William Fitzwilliam Owen (September 17, 1774 - November 3, 1857) was an officer in the British navy and a renowned explorer. He embarked on the HMS Culloden as a midshipman at the age of 13 and began his life in the navy. He served under Lord Nelson during the first years of the Napoleonic Wars. In 1803, when war with France resumed, he was given command of the 16-gun brig HMS Safflower and sent to the East Indies, where he would spend the next few years. He explored the Maldives in 1806 and discovered the Seaflower Channel, which is between the islands of Siberut and Sipora off the west coast of Sumatra, that same year. In 1808 he was captured by the French and imprisoned in Mauritius for two years. he returned to England in 1813 and spent from 1815 to 1816 surveying the Canadian Great Lakes.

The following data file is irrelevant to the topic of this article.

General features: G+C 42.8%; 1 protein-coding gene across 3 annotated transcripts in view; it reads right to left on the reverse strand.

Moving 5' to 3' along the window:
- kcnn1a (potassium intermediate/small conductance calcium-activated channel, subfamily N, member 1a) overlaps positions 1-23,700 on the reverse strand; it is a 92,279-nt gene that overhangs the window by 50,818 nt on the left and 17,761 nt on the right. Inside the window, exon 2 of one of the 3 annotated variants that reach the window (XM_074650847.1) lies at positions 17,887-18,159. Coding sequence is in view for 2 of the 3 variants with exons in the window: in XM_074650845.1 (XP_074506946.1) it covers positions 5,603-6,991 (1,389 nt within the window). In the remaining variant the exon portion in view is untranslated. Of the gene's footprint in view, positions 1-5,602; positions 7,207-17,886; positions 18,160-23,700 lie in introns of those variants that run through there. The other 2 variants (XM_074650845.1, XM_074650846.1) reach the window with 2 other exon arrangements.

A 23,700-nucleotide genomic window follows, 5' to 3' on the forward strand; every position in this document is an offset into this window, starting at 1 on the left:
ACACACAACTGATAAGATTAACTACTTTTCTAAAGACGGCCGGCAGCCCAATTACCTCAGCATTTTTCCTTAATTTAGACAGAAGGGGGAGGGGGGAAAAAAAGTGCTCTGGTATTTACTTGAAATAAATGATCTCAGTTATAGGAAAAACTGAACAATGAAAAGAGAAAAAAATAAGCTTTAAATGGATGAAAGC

Between 1821 and 1826, Owen mapped the entire east coast of Africa from the Cape of Good Hope to the Horn of Africa in the sloop Leven. He returned in 1826 with 300 new charts which covered 30,000 miles of coastline, but over half of the original crew had died of tropical diseases. In the mid-1830s, nearing the end of his career, Owen moved his family to New Brunswick, where he became involved in local politics and even served as a justice of the peace. In the final action of his career in the Navy, Owen conducted the definitive survey of the Bay of Fundy between September 1842 and December 1847. Some charts in use today are based on his work.

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